Lost in the post

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(From Supply Chain Standard, June 2012)

GLIT – goods lost in transit – is an increasing problem as online shopping grows and less than honest customers find it can be an almost foolproof way for acquiring a few extras. What can retailers and carriers do?

A survey by the University of Essex earlier this year suggested that, as a nation, we have become rather more dishonest lately. Eight out of ten are happy to keep any money they find in the street, compared with six out of ten in 2000, while two-thirds of under-25s are happy to lie on a job application.

It is the same when it comes to home delivery: dishonesty, it seems, rules. According to Richard Higginbotham, head of marketing at Transactis, surveys suggest that no more than one in 1,000 parcels should go missing somewhere between despatch and delivery, However, for some products, some areas and some people, that figure is more likely to be one in 100 and sometimes even one in 10. “A lost parcel claim is 40 per cent more likely for someone who has previously claimed that a consignment has gone astray, “ he says, “while a quarter of claims concern people who have a lost parcel rate of one in 10.”

Postcode black spots

It is a problem with which carriers are all too familiar. Drivers regularly report that a delivery address appears to be an empty house, while most depots will be aware of postcode black spots. Carriers are frequently blamed for lost or damaged goods and many have implemented systems to provide evidence of delivery – such as City Link’s drivers photographing front doorsteps or “safe” locations where the goods have been left to prove they were delivered.

Collecting a signature on delivery isn’t always the answer as returns fraud is rife. One case involved a firm in Lancashire selling good copies of Timberland boots from a market stall. Paying £20 or so for a pair of boots in a market would perhaps suggest to buyers that these were not genuine, but a surprisingly large number of shoppers bought boots from the Timberland web site (which offers “free returns”) for anything up to £150 or so and then returned a fake pair to the company saying that the boots did not fit and claiming a refund. Result – a pair of genuine boots for the price of fakes.

There is very little that retailers on the receiving end of such scams can do as dishonest shoppers simply claim that the fake boots were the ones they received in the first place and so it is a case of one person’s word against another. Shoppers can argue that the fake items were substituted before despatch, by the carrier or delivery driver, or on the return journey and it is virtually impossible for the seller – or indeed carrier or delivery driver – to prove otherwise.

Such fake substitutions are also well known in the jewellery trade – paste returned for diamonds – and in the world of expensive electronics: rather more sophisticated than yesterday’s returned “television” proving to be no more than a box of bricks, today’s plasmas are substituted with old car windscreens instead.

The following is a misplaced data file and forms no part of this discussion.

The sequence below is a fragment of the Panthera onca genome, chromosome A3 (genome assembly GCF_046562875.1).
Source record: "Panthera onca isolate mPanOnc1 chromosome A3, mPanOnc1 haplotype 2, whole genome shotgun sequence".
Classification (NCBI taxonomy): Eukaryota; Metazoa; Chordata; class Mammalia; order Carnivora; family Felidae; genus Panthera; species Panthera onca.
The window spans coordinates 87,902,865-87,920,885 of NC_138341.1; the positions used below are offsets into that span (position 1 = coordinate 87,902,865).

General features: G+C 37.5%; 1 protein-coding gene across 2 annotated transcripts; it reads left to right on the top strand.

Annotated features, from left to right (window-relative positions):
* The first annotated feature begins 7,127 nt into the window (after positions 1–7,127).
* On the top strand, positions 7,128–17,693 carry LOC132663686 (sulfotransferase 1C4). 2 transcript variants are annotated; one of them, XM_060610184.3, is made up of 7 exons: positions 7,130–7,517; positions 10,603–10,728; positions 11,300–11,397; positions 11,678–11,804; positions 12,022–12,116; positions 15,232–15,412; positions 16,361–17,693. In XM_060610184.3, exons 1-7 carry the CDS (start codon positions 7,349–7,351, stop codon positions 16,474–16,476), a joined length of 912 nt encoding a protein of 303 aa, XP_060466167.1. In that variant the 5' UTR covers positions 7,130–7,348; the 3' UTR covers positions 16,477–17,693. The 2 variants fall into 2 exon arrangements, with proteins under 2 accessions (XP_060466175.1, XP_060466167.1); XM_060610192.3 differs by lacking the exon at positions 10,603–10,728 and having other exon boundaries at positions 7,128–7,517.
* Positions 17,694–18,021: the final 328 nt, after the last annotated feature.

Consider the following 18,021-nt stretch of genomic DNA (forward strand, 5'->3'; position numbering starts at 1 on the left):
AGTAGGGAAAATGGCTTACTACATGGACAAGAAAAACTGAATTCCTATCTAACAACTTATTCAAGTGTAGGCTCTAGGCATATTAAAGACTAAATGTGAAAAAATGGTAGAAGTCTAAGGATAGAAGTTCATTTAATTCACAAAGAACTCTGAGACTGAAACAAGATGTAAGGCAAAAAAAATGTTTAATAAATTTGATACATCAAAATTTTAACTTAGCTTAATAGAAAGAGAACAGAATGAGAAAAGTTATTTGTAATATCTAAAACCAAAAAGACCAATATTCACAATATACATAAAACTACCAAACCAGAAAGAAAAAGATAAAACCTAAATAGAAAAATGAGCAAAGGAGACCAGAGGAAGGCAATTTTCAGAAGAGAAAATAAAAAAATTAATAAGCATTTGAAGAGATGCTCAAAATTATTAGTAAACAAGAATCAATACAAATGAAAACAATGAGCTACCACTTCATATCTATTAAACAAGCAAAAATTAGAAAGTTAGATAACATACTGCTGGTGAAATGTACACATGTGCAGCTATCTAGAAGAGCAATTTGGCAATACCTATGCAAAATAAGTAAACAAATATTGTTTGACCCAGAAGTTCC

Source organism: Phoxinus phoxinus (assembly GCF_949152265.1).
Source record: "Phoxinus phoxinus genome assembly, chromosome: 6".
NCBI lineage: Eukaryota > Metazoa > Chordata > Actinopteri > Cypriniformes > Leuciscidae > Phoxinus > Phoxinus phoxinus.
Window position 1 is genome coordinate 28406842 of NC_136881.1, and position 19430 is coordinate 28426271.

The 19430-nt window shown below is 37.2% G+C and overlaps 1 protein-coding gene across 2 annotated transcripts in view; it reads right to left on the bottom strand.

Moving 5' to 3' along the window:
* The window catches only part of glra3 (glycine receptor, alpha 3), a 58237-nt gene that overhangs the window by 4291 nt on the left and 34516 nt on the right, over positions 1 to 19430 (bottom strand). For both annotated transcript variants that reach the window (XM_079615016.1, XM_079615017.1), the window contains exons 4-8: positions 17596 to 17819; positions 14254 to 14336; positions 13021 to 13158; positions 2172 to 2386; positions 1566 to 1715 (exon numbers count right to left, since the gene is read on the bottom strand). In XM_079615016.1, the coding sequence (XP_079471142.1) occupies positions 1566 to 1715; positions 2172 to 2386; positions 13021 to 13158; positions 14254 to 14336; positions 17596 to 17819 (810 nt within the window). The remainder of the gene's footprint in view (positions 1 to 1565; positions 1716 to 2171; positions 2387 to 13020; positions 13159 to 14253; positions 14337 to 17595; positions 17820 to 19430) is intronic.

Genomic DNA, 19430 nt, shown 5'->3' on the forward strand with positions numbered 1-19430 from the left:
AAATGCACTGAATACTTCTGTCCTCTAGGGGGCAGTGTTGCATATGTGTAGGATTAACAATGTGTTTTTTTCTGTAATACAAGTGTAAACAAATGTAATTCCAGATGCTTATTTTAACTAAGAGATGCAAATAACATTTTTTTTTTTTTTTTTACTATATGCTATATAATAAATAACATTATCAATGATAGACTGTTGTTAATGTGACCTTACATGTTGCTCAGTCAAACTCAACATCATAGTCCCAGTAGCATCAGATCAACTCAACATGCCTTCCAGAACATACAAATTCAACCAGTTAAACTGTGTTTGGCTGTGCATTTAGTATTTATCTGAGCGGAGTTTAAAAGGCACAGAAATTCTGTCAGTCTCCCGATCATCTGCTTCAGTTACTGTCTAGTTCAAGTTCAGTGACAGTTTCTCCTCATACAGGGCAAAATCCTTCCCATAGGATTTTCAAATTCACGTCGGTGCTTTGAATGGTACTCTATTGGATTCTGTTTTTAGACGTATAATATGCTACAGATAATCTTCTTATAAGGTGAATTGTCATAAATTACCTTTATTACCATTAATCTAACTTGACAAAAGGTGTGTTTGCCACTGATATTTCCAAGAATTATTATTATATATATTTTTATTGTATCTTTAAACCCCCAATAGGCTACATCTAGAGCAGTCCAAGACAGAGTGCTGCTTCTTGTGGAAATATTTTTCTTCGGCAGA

Returns frauds aside, the Interactive Media in Retail Group (IMRG) calculates that every “lost in transit” order costs retailers on average £35, made up of servicing customer calls and investigating the claims, handling replacement goods, redelivery and lost margin since delivery insurance covers only the cost price of the missing items. Small wonder then that few retailers bother to investigate or even track “lost” items costing under £20: far cheaper simply to send out a replacement and cut your losses. If they did monitor these missing items they might be in for some surprises.

Richard Higginbotham cites the case of a “group of individuals” who repeatedly ordered electric kettles from various online retailers and subsequently claimed the goods were never delivered. The kettles cost under £20, so there was little investigation just a repeat despatch. However, this enterprising group was amassing assorted kettles which were then sold at weekly car boot sales at a discounted price. It was, it seems, a “nice little earner” until Transactis analytics actually revealed that the “group” lived in close proximity and seemed to have a penchant for ordering kettles every day.


“Most retailers are desperate for new customers,” says Higginbotham, “and will believe a new customer making a first claim. There is also a tendency in call centres to behave as if the customer is always right. It is when you start checking against multiple records and share data on claims with other retailers or carriers that patterns start to emerge. The only indication of theft may be persistent claims from a particular address.”

Such analytics also highlight carrier routes and postcodes which are prone to “goods lost in transit” – but it isn’t always the “sink estates” which are hotbeds of crime. There was the case of the perfectly respectable and very irate GP who rang a call centre to complain that his case of wine had been “lost” yet again. But he didn’t hang up quite quickly enough and the operator overheard him say to a colleague: “Ha, great – they fell for that one again…”

With online shopping currently accounting for 17 per cent of UK sales, and expected to reach almost 25 per cent by 2016, finding ways to identify when goods really are “lost” in transit has to be a priority for retailers and carriers alike.

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